• Professor Daina Eglitis
  • SOC 1000.10
  • G-PACs: Social Science 
  • G-PAC: Civic/Local Engagement

Our nation's capital, Washington, DC, is home to policy makers, presidents, entrepreneurs, and executives. It features museums, posh office buildings, and historical homes. Washington, DC, is also a site of deeply impoverished communities, troubled public schools, and public health crises that include high levels of violence and the country's highest urban rate of HIV/AIDS. How have communities of wealth and poverty come to exist in this urban space? What are the causes and consequences of social, economic, and racial stratification in Washington, DC? What can be done to address inequality in the nation's capital? The course introduces students to issues of class, gender, race, and inequality in their city and to sociological perspectives on these issues. Students will explore the roots of social problems and work together to creatively imagine avenues for social change.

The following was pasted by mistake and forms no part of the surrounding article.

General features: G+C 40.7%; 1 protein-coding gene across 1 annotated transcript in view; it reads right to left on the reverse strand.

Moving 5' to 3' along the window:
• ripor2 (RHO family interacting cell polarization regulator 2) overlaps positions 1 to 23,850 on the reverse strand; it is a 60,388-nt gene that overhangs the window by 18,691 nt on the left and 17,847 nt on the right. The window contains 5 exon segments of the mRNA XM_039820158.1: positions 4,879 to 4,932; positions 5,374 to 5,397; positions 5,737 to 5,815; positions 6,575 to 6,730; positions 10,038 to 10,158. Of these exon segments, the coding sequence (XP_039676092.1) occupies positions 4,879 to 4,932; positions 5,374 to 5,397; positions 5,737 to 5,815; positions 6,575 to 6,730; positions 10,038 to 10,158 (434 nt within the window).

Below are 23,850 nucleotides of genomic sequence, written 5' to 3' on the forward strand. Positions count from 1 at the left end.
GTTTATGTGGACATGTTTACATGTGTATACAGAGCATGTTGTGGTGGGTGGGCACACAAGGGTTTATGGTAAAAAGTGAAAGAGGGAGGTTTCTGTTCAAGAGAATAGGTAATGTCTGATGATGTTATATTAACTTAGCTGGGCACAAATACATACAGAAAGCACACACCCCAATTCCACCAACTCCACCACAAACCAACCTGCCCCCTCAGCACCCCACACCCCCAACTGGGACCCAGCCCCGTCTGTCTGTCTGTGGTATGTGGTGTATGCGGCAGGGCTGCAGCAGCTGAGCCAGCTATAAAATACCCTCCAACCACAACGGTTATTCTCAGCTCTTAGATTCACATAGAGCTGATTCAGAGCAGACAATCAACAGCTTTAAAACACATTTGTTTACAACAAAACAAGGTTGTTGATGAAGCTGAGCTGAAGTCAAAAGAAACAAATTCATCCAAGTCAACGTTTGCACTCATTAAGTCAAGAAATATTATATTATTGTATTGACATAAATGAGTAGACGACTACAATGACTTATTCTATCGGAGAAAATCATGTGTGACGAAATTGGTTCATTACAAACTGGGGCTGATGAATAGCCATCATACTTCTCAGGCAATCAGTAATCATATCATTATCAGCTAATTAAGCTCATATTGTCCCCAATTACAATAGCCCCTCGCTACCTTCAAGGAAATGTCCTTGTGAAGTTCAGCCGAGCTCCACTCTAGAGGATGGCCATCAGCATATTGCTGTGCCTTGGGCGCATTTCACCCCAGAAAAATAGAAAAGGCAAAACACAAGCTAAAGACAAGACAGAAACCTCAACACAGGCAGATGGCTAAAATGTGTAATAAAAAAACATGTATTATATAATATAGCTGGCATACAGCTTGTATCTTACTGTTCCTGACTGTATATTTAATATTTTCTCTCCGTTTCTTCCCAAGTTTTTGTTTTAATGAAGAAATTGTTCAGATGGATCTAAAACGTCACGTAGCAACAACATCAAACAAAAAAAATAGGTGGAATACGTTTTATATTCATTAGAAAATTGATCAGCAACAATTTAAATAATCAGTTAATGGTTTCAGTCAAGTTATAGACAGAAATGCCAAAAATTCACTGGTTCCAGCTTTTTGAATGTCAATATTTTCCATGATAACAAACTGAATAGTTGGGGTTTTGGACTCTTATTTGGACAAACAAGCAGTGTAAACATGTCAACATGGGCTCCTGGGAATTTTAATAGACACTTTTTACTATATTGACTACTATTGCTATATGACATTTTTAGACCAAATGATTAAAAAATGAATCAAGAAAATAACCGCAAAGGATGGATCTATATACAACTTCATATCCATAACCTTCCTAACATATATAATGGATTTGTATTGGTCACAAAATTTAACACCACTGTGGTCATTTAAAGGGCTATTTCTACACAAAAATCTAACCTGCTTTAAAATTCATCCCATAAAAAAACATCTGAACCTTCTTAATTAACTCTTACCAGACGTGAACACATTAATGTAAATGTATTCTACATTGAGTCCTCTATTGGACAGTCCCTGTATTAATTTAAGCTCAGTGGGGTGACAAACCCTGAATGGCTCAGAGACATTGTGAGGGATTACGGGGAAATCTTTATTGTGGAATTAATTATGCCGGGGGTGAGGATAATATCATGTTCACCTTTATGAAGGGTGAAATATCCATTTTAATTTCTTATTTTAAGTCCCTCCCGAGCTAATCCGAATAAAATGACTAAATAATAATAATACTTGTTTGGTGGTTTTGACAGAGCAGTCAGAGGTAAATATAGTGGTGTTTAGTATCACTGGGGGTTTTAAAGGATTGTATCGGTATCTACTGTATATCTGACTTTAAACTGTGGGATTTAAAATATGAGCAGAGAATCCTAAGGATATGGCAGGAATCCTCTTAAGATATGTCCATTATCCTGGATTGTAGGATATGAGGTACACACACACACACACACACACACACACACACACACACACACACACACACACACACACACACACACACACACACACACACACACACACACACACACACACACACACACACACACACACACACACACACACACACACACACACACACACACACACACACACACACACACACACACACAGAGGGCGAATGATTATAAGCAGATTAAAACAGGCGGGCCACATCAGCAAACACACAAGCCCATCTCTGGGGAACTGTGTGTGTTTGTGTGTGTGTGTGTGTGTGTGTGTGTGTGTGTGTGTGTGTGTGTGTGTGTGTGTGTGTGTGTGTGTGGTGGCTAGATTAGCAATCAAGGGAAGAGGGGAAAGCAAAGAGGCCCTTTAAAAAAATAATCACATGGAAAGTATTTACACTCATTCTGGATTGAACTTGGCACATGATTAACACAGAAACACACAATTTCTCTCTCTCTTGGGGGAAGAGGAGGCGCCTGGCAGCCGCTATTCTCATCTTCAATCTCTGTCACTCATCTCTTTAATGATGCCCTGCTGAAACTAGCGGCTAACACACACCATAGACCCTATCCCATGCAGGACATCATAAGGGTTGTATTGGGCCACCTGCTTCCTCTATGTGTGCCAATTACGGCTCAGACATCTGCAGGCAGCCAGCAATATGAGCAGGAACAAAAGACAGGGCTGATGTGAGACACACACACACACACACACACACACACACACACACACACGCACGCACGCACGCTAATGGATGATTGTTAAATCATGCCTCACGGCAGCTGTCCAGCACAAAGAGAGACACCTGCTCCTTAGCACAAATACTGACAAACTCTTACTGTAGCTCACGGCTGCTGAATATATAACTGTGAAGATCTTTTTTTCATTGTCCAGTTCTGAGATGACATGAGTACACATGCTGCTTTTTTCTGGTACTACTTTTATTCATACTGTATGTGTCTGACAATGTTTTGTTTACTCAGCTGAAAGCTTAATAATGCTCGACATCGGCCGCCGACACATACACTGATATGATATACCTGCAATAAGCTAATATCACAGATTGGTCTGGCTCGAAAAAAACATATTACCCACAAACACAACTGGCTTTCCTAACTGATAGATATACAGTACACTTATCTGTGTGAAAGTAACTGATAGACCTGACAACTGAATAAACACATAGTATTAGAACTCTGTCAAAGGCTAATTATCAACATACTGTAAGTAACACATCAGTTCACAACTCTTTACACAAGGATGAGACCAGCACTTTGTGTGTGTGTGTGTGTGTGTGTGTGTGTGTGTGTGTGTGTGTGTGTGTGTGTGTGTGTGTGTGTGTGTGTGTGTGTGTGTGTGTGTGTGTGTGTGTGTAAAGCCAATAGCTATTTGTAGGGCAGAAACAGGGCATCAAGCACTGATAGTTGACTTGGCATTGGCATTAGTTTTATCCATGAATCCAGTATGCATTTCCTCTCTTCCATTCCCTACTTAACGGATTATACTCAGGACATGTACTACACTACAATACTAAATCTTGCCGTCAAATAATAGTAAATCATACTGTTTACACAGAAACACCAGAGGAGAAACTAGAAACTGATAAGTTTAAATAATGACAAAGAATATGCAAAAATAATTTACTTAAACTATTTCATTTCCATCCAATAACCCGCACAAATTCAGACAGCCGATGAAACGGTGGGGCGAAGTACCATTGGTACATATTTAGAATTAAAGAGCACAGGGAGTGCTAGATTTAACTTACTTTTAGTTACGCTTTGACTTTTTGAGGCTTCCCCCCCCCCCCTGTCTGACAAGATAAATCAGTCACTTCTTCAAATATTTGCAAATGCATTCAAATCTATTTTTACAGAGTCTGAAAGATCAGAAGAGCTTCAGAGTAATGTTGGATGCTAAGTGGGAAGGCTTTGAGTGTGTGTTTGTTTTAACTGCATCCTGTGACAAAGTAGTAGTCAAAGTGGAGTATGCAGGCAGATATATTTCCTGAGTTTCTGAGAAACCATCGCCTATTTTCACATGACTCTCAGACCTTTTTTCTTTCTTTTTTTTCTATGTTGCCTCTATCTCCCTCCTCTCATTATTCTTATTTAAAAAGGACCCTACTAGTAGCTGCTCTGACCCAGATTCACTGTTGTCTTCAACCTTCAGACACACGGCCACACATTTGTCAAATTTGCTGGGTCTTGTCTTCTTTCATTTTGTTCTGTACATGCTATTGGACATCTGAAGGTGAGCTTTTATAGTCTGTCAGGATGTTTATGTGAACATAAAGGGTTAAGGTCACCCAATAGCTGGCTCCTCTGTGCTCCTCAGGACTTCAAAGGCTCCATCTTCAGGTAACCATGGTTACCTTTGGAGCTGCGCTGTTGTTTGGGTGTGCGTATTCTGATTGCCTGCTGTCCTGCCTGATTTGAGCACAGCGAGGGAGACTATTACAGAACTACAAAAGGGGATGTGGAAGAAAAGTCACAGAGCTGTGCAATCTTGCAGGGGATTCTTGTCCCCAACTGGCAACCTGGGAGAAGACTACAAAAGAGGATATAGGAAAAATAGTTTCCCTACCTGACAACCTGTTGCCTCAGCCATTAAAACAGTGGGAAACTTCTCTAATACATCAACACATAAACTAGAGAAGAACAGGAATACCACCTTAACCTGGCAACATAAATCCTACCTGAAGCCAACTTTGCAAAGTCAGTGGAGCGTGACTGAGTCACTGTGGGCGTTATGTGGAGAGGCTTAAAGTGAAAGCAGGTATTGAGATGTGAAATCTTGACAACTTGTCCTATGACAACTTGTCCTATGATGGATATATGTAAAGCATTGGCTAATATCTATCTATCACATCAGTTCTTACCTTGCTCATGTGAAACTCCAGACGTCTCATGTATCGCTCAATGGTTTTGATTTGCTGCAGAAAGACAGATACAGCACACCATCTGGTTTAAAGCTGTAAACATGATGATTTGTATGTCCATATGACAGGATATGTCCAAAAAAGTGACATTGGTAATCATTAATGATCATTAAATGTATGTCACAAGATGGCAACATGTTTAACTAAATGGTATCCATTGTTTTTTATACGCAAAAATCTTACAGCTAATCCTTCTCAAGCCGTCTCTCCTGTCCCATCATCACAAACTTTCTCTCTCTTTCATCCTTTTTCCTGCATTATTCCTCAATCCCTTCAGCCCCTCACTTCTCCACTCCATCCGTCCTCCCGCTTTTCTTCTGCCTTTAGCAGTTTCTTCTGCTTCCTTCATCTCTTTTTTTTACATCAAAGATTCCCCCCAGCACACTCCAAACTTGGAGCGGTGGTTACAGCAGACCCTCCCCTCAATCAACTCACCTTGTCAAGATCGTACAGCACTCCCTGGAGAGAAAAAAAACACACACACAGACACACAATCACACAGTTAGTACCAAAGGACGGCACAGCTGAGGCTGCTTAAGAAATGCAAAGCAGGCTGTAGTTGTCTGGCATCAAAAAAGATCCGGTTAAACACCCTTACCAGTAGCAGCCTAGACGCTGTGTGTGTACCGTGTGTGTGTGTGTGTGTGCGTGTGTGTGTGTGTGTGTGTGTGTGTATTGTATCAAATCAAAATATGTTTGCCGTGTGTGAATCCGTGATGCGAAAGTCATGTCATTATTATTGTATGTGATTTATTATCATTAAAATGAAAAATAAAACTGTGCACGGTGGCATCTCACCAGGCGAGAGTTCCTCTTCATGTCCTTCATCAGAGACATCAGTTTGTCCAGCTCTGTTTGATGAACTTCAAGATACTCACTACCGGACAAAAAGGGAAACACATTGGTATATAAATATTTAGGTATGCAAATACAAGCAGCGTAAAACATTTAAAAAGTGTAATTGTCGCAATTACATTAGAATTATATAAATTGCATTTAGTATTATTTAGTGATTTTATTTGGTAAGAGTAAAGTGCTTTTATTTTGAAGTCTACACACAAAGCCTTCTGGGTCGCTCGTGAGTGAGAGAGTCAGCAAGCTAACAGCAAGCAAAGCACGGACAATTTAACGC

• Professor Francys Subiaul
  • SPHR 1000
  • G-PAC: Social Science
  • Dean’s Seminars provide Columbian College first-year students focused scholarship on specific intellectual challenges. Topics vary by semester; see department for more details. This course will specifically explore the theories that seek to explain different aspects of the evolution of distinctively human traits including, moral reasoning, religious belief and language.
  • Professor Hiromi Ishizawa
  • SOC 1000
  • G-PAC: Social Science
  • This course provides an introduction to the field of immigration studies with a strong emphasis on cities that receive immigrants. The aim is for students to understand theoretical and policy debates surrounding immigration in contemporary America. This course begins with an overview of historical patterns of immigration, especially changes in the demographics of immigration and contexts of reception immigrants face upon arrival. We next focus on immigration theory and immigration policy, how contemporary immigrants impact cities in the United States, such as patterns of residential settlement, and then examine how contemporary immigrants impact urban planning and public policies. This course also gives students an opportunity to explore sociological research set in the Washington, D.C. metropolitan area.


Dean's Seminar Highlights